Because of my reluctance to take aggressive measures against squash bugs, my squash crops have been some of my poorest producers in the last three years — so much so that I've considered giving up on them and using the space for better bets.
When I spent hours last winter poring over seed catalogs from Baker Creek Heirloom Seeds, Botanical Interests, Native Seeds/SEARCH and Texas’ own Wilhite Seed, I became motivated to try squash again this year. In fact, I ordered more varieties than ever before, determined to make them work somehow.
In the spring, I planted the old standbys of yellow and crookneck squash and zucchini. I also tried round zucchini, scallop squash and cocozelle; if this was my last attempt at squash, I was at least going to put some effort into it.
By June, I harvested such an abundance of squash that my refrigerator was packed full of it. This year turned out to be a good one for growing cucurbits, but why remained a mystery. I prepared the soil as I always have, planted the seeds when I usually do, watered the young plants in the same routine as before.
The only difference in my care for the squash plants was that I had not done much of anything to control the squash bugs — there weren't any to be found.
The squash bugs were nowhere to be found because a skunk was eating them, every night. Unknowingly, we were working together and tending each other's crops.
Furry friend in the garden
In mid-July, the sun had just set, and a moonless night was falling fast when I was watering the last of my crops. As I worked my way around from one raised bed to another, I kept hearing what sounded like a plastic grocery bag flapping around in the wind. The noise provoked my curiosity.
The breeze that night was barely noticeable, yet the bag sounded like it was caught in the wind of a thunderstorm. Then it stopped. A few seconds later, it started again. A few seconds later, it stopped. This rustling followed by silence happened again and again. Finally, I could stand the curiosity no longer and had to to see just what that noise could be.
I followed the sound into a row of squash plants. With barely enough light to see, I spotted the unmistakable black-and-white markings of a skunk. The little creature was darting through the dry leaves from one plant to another, toward the center where each plant meets the ground and sends down roots — the place where squash bugs congregate.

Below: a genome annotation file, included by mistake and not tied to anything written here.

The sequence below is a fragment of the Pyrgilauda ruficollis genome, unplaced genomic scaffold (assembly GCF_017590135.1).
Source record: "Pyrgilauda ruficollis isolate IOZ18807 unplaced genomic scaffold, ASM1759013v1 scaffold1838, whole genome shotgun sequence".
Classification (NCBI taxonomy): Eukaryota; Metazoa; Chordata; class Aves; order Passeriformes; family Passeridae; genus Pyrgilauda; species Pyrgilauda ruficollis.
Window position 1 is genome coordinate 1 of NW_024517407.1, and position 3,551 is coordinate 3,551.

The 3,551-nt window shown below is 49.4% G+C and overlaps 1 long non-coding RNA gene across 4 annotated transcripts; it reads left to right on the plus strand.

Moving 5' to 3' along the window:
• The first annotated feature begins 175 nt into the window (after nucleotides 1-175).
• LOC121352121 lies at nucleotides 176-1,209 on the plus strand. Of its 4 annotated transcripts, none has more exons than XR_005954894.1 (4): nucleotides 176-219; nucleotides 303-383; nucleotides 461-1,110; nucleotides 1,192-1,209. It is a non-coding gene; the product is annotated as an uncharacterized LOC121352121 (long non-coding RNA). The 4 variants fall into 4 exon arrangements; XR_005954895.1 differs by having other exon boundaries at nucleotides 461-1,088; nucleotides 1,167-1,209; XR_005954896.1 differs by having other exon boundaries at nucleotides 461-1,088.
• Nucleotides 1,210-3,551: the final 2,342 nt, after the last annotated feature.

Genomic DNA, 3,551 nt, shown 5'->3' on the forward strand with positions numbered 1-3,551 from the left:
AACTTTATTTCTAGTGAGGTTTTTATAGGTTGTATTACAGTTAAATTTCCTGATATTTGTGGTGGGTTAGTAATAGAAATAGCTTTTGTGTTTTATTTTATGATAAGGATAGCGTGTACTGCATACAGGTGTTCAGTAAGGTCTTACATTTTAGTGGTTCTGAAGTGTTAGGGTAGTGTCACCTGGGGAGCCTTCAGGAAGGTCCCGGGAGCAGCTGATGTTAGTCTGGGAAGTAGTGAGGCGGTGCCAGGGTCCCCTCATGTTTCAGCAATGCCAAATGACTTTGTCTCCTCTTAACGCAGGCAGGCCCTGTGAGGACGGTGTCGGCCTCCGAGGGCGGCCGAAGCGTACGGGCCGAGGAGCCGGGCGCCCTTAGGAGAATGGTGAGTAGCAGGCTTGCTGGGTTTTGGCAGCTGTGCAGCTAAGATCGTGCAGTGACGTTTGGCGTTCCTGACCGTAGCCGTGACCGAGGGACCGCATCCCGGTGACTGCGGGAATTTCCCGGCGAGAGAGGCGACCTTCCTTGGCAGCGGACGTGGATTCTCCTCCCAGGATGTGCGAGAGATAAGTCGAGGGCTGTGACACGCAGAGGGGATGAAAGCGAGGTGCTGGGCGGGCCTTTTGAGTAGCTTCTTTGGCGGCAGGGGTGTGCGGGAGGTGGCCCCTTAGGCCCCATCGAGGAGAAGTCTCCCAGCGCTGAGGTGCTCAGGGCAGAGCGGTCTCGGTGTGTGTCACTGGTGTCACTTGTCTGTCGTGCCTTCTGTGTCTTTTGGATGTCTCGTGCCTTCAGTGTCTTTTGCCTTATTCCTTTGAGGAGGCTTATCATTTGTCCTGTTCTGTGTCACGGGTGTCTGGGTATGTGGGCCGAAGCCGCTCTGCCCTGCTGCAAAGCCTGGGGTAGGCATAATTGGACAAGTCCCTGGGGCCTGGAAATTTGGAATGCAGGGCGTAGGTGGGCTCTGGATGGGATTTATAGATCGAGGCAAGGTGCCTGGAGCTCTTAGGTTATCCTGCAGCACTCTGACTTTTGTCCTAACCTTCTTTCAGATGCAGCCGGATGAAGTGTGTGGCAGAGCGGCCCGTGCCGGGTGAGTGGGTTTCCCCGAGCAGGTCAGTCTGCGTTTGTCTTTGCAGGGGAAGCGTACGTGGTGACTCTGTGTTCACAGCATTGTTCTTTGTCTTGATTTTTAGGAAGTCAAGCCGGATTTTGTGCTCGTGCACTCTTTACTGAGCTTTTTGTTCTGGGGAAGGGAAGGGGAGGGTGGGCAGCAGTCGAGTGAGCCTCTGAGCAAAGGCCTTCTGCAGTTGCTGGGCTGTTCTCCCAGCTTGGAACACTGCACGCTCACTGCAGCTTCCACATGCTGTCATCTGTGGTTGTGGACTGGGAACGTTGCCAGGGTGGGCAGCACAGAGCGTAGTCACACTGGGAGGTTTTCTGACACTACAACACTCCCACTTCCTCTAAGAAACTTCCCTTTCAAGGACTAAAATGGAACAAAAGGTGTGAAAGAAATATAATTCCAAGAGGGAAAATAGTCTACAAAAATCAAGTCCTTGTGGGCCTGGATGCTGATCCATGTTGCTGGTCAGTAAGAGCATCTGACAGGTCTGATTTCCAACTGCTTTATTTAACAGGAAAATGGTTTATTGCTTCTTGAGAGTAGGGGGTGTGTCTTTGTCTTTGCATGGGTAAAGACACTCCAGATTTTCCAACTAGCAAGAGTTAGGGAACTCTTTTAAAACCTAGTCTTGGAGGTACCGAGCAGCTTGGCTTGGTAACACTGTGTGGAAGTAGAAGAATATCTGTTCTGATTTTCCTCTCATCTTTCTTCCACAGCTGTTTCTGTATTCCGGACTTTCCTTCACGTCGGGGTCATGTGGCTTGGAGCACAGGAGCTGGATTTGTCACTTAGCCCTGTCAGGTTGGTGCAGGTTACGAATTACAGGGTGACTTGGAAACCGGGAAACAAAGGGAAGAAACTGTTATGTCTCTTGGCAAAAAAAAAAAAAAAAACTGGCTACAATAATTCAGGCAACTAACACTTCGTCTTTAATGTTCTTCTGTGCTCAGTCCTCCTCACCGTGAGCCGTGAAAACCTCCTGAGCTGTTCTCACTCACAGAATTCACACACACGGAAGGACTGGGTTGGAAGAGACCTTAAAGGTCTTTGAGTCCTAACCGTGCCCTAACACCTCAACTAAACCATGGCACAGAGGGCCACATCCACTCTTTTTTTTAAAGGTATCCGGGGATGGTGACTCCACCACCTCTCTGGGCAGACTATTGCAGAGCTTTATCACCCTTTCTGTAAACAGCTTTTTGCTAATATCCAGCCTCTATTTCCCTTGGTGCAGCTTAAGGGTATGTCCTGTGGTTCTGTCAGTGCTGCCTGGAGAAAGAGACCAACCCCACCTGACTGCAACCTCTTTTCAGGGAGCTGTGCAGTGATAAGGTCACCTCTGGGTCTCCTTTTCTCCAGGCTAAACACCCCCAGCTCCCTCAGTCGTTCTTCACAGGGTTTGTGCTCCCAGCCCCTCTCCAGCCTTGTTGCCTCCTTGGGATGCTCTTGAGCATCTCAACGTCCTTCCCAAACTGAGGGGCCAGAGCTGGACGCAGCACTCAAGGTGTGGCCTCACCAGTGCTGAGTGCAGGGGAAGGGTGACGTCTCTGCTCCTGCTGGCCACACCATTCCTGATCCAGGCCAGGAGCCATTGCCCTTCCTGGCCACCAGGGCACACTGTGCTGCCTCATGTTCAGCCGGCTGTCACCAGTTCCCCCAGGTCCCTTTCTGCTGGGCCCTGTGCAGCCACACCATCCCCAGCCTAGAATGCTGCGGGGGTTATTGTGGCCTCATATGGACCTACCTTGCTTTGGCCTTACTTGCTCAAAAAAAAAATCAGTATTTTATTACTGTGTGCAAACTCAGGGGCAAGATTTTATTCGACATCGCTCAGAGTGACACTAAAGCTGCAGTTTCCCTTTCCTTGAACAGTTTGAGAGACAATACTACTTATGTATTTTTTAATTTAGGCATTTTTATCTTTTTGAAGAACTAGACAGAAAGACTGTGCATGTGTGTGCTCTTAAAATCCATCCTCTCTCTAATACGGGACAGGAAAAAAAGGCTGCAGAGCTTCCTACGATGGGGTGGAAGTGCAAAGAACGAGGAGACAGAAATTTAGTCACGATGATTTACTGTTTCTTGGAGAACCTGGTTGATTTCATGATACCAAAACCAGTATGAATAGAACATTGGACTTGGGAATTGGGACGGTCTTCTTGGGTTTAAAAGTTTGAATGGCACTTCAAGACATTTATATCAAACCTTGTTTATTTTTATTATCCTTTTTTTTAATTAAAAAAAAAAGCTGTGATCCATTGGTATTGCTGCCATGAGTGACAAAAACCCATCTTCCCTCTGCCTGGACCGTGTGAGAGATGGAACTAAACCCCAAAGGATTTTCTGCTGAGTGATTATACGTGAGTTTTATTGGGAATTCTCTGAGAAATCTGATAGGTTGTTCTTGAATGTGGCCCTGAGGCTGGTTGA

My chest heaved as I tried to restrain my laughter, and my eyes teared up a little. I felt awed, humored and happy all at the same time — it was an epiphany. My sight of the baby skunk and his mother, all the close encounters I’ve had with skunks this year near my garden, and my unprecedented success with squash — they were all connected.
The squash bugs were nowhere to be found because this skunk was eating them, every night. The skunk walked around the plants with familiarity, knowing just what to expect at the base of each plant, because this was the skunk's routine, just like mine was to water the plants each evening. Unknowingly, we were working together and tending each other's crops.
Quickly, I got my camera. Knowing I'd only have one chance to get a photo, I set the camera on automatic — poor picture quality but sharp and bright. I snapped a shot; as I thought, the flash scared the bushy black-and-white creature off running toward the dilapidated barn where I had heard the cries earlier in the month. I felt certain that this skunk was the mother I had seen before, or at least a relative.
A little saddened that I had frightened the skunk, I was still very happy with my chance encounter. I was also glad I hadn't undertaken any serious measures to control the squash bugs this year or in the past, because my new skunk friend had been feeding on them. Perhaps it has taken a few seasons for the skunk population to catch up with the infestation in my garden.
If not for my lack of success in growing squash sustainably in the last few years and the patience I was forced to exercise, I’d have missed out on the enjoyment of witnessing wildlife doing what wildlife does, and I’d have eliminated one of the surest pest control measures I could have hoped for.